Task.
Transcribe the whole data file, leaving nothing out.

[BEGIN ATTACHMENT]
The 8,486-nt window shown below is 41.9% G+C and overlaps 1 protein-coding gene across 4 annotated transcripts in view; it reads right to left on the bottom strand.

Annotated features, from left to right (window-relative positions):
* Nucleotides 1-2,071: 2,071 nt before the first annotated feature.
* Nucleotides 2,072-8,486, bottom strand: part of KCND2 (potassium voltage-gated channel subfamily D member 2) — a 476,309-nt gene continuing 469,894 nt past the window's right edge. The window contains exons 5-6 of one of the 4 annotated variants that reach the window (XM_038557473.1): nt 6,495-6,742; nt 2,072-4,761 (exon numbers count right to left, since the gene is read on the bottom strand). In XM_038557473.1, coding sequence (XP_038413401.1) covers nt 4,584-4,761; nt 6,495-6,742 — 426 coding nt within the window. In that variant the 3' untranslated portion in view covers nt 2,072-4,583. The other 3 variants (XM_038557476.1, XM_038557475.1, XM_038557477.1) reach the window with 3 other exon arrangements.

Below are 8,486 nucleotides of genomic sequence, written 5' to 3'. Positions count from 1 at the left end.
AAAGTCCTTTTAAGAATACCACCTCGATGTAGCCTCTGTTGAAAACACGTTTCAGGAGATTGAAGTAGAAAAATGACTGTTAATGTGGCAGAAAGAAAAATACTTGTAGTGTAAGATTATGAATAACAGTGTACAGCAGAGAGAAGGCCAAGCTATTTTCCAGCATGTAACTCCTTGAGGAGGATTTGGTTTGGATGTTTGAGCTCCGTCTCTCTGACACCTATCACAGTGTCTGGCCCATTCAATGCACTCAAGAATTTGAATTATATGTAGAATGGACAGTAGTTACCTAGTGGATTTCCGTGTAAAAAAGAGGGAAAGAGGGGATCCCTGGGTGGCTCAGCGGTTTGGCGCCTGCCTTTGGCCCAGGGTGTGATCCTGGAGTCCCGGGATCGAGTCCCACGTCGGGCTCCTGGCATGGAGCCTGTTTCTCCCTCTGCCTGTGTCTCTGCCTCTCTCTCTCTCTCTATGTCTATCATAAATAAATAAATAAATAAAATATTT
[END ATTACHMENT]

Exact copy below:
The 8,486-nt window shown below is 41.9% G+C and overlaps 1 protein-coding gene across 4 annotated transcripts in view; it reads right to left on the bottom strand.

Annotated features, from left to right (window-relative positions):
* Nucleotides 1-2,071: 2,071 nt before the first annotated feature.
* Nucleotides 2,072-8,486, bottom strand: part of KCND2 (potassium voltage-gated channel subfamily D member 2) — a 476,309-nt gene continuing 469,894 nt past the window's right edge. The window contains exons 5-6 of one of the 4 annotated variants that reach the window (XM_038557473.1): nt 6,495-6,742; nt 2,072-4,761 (exon numbers count right to left, since the gene is read on the bottom strand). In XM_038557473.1, coding sequence (XP_038413401.1) covers nt 4,584-4,761; nt 6,495-6,742 — 426 coding nt within the window. In that variant the 3' untranslated portion in view covers nt 2,072-4,583. The other 3 variants (XM_038557476.1, XM_038557475.1, XM_038557477.1) reach the window with 3 other exon arrangements.

Below are 8,486 nucleotides of genomic sequence, written 5' to 3'. Positions count from 1 at the left end.
AAAGTCCTTTTAAGAATACCACCTCGATGTAGCCTCTGTTGAAAACACGTTTCAGGAGATTGAAGTAGAAAAATGACTGTTAATGTGGCAGAAAGAAAAATACTTGTAGTGTAAGATTATGAATAACAGTGTACAGCAGAGAGAAGGCCAAGCTATTTTCCAGCATGTAACTCCTTGAGGAGGATTTGGTTTGGATGTTTGAGCTCCGTCTCTCTGACACCTATCACAGTGTCTGGCCCATTCAATGCACTCAAGAATTTGAATTATATGTAGAATGGACAGTAGTTACCTAGTGGATTTCCGTGTAAAAAAGAGGGAAAGAGGGGATCCCTGGGTGGCTCAGCGGTTTGGCGCCTGCCTTTGGCCCAGGGTGTGATCCTGGAGTCCCGGGATCGAGTCCCACGTCGGGCTCCTGGCATGGAGCCTGTTTCTCCCTCTGCCTGTGTCTCTGCCTCTCTCTCTCTCTCTATGTCTATCATAAATAAATAAATAAATAAAATATTT